A Tale Of Two Crowd-Funders
It was the worst of crimes, it was the best of crimes...
On 27th May, celebrity TV doctor, Christian Jessen, was found to have libelled Northern Ireland’s First Minister, Arlene Foster.
On 23rd December 2019, when Arlene Foster was the DUP leader, Jessen made unfounded allegations that she was having an extra-marital affair.
In a tweet to his 300,000+ followers Jessen wrote, “Rumours are bouncing around that the DUPs Arlene Foster has been busted having an affair. Isn’t she the ‘sanctity if [sic] marriage’ preaching woman? It always comes to bite them on the arse in the end, Rather satisfying to us gay boys who she made feel even shittier….”.
Jessen failed to respond to communications from Foster’s lawyer, Paul Tweed, who demanded that the comment be removed. Jessen simply replied “lol” to Tweed’s warning that the tweet could result in legal action.
The tweet was not deleted until 7th January 2020, over a fortnight later, but even then Jessen did not offer a retraction or apology.
When Foster finally did take legal action against him, Jessen failed to respond to her legal team and did not engage with the process for over 12 months, despite innumerable attempts to contact him by post and email. He said he believed that court proceedings weren’t in operation due to Covid 19 restrictions and claimed that he had been in isolation due to his poor mental health.
The court found that his comment about Arlene foster was defamatory.
Delivering his judgment at the High Court in Belfast, Mr Justice McAlinden said that Jessen’s tweet had caused Foster ‘humiliation, embarrassment and hurt’.
“It is an outrageous libel concerning an individual of considerable standing, attacking her integrity at the most fundamental level, and it involves the trashing in a very public fashion of the relationship that Ms Foster holds dearest in her life.
It affected core aspects of her life, namely her relationship with her husband, her deep Christian faith, it called into question her fitness and suitability to occupy the office of first minister at a time when delicate negotiations were continuing on the re-establishment of the Northern Ireland Executive.”
Jessen was ordered to pay damages of £125,000 and Arlene Foster's legal costs.
He immediately set up a fundraising page via GoFundMe on which he states that he is ‘considering an appeal’ and seeking to raise £150,000 to fight what he describes as ‘a most unfair situation’.
Several media reports, however, seem to suggest that the funding page was set up to cover the legal fees and damages he incurred rather than to finance an appeal.
Until recently, Jessen worked at a private Harley Street clinic. He now appears to be practicing online, offering virtual appointments at a cost of £150 for a 30-minute consultation. He’s also worked extensively as a television presenter and general media-bawd since 2007.
During the case, as documented in the court records, Jessen gave evidence that, at the time of the offence, he was living at a prestigious London address on Westminster Bridge Road. The electoral register shows that he had lived at this property for over 10 years. It then transpired that he not only owned this property, but also a second luxury apartment in the same building. A current online evaluation of both properties suggests a combined market value of almost £2 million.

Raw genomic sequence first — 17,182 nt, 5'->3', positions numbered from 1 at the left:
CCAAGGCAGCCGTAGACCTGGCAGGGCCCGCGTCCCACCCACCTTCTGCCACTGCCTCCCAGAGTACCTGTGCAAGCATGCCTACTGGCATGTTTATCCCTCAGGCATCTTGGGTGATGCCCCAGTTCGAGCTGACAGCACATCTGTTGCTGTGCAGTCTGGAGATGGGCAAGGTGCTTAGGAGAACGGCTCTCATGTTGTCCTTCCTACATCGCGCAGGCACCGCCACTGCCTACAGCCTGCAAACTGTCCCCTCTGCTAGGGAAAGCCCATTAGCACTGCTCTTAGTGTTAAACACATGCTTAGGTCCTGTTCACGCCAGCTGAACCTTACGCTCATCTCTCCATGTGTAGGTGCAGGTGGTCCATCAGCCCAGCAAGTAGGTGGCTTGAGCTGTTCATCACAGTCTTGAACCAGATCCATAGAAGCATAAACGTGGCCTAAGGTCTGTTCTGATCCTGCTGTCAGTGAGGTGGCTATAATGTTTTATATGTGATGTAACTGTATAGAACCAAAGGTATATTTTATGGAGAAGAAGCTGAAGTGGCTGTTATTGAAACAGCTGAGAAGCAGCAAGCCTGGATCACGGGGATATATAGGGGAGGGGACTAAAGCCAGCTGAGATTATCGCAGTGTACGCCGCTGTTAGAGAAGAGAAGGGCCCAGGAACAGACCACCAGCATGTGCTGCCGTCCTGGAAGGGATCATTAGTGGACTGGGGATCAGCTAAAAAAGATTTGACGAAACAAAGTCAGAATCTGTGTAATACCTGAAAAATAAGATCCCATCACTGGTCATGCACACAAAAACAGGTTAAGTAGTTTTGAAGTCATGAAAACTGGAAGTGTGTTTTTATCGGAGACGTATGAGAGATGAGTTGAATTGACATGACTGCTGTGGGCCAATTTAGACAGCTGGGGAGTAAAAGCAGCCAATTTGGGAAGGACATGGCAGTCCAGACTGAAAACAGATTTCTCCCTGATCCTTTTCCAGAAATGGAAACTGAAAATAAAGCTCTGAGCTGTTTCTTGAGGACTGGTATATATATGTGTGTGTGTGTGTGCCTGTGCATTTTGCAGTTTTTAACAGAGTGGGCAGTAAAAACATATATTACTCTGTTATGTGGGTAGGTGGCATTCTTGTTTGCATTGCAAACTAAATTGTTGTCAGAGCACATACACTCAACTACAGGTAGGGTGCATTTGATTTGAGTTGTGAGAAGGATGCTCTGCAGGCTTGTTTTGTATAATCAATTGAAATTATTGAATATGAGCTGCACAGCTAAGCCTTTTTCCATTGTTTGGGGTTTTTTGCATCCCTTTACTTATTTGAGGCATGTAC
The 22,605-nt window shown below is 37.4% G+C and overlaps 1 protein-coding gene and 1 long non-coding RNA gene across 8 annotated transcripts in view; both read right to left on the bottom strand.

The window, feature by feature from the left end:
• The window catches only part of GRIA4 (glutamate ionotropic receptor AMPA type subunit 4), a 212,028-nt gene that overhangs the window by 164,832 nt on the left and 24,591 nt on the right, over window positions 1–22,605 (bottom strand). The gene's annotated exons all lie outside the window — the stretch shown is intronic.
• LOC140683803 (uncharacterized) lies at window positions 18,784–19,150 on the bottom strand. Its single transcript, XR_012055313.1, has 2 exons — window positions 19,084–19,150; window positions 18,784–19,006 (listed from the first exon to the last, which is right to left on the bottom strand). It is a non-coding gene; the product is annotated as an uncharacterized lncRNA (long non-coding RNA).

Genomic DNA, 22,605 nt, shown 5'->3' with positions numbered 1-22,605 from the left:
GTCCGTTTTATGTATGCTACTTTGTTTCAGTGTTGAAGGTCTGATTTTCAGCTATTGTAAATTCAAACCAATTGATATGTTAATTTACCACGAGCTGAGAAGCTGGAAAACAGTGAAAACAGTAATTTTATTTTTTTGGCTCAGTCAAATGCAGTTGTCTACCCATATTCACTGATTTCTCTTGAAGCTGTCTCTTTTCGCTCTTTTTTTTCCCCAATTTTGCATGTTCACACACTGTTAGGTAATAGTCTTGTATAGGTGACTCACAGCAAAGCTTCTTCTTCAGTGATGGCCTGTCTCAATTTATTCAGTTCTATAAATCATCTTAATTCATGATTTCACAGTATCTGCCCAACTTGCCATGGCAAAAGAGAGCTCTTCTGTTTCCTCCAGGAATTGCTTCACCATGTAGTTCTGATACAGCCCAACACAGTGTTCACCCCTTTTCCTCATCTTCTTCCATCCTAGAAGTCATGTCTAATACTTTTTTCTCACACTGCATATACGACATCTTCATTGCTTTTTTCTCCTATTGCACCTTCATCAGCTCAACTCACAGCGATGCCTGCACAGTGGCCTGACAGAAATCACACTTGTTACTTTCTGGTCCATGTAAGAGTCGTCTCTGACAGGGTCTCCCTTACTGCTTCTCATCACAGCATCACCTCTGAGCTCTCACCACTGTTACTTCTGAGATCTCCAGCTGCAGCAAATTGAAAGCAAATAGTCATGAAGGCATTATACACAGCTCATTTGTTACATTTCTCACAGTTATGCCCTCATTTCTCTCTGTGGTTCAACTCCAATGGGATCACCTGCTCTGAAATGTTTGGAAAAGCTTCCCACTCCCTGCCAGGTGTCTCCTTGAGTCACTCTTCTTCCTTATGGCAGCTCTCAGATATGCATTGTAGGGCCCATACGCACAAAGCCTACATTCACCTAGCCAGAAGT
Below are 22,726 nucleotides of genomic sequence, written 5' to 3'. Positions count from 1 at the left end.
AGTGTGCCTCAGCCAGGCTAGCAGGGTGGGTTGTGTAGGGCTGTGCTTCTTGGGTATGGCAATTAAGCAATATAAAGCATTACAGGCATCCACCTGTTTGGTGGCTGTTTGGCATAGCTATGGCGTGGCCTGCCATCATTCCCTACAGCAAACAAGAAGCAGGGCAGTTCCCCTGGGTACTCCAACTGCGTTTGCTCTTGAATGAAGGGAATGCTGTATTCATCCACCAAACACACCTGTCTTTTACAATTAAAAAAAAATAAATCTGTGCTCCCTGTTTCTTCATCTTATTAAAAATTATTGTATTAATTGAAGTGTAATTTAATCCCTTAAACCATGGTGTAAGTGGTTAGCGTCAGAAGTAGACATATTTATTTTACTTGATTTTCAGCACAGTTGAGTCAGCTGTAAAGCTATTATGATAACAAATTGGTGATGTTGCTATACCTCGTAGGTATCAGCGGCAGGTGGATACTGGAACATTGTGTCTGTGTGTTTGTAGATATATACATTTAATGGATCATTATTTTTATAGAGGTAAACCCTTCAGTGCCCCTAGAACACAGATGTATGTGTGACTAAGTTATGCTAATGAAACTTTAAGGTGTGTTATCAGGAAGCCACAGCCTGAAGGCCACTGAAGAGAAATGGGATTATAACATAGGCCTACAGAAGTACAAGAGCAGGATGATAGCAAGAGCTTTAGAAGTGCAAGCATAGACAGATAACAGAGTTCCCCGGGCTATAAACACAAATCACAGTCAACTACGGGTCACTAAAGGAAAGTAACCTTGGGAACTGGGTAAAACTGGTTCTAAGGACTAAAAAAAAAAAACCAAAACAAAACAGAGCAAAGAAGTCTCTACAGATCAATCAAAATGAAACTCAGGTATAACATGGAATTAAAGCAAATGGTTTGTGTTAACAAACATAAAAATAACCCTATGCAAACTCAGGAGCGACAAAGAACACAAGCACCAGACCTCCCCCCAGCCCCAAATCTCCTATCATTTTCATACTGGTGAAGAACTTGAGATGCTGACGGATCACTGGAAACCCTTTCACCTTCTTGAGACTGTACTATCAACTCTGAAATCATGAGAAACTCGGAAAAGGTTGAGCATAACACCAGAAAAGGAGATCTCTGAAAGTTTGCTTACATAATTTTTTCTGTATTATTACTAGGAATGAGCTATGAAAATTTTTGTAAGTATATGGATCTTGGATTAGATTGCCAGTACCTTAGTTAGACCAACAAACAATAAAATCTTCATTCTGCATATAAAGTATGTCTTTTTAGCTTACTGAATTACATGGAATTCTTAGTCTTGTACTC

Jessen now claims he faces bankruptcy over the court ruling.
Elsewhere in the news this week, a feminist campaigner from Airdrie in Scotland has been charged with a ‘hate crime’ over her Twitter posts.
Marion Millar is a mother, an accountant and a feminist who campaigns to protect women’s sex based rights. She has been charged with a ‘hate crime’ under the Malicious Communications Act for tweets posted in 2019 and 2020. She is alleged to have posted ‘homophobic and transphobic’ material on social media and could face two years imprisonment if she is convicted.
Her arrest followed a long-drawn out process with the Scottish Police during which she suffered sleepless nights and extreme stress.
She was told she had to attend a police interview. She was told she’d need to attend a police station with a holding cell. She was told an officer would attend her house bringing social workers for her children. She was not told what she was supposed to have done. Her interview was scheduled. Then it was cancelled. Then it was re-scheduled… Her torment made the papers.
Eventually, about six weeks after the police initially demanded she attend an interview, Marion was charged.
It seems that one of the ‘offending’ tweets Marion posted involved a photograph of a loop of ribbon in suffragette colours.
Marion set up a crowd-funder in order to raise money for her legal fees. Within a couple of hours she’d raised over £13K. But then GoFundMe removed her page.
It seems that Marion’s crowd-funder violated GoFundMe’s terms of service.
Probably this one.
So much for being innocent until proven guilty. How can someone alleged to have committed a crime be expected to prove their innocence if GoFundMe refuse them a facility to finance their legal defence?
It doesn’t seem fair or equitable that the service was removed so swiftly from a feminist campaigner whose alleged offences remain, as yet, unknown and unproven, while a man already found to be in breach of the law has no problems using the site to fund an appeal he is still only ‘considering’.
But, as GoFundMe are clearly such sticklers for the applying of regulations to the letter, here’s something they may wish to consider.
'MarionMillar' #WomenWontWheesht @millar_marionThank you so so much for your kind donations, they tras have won again, all your money will be returned to you within 3 - 7 days. Thank you all for trying ❤ https://t.co/Jsg9h8FAv8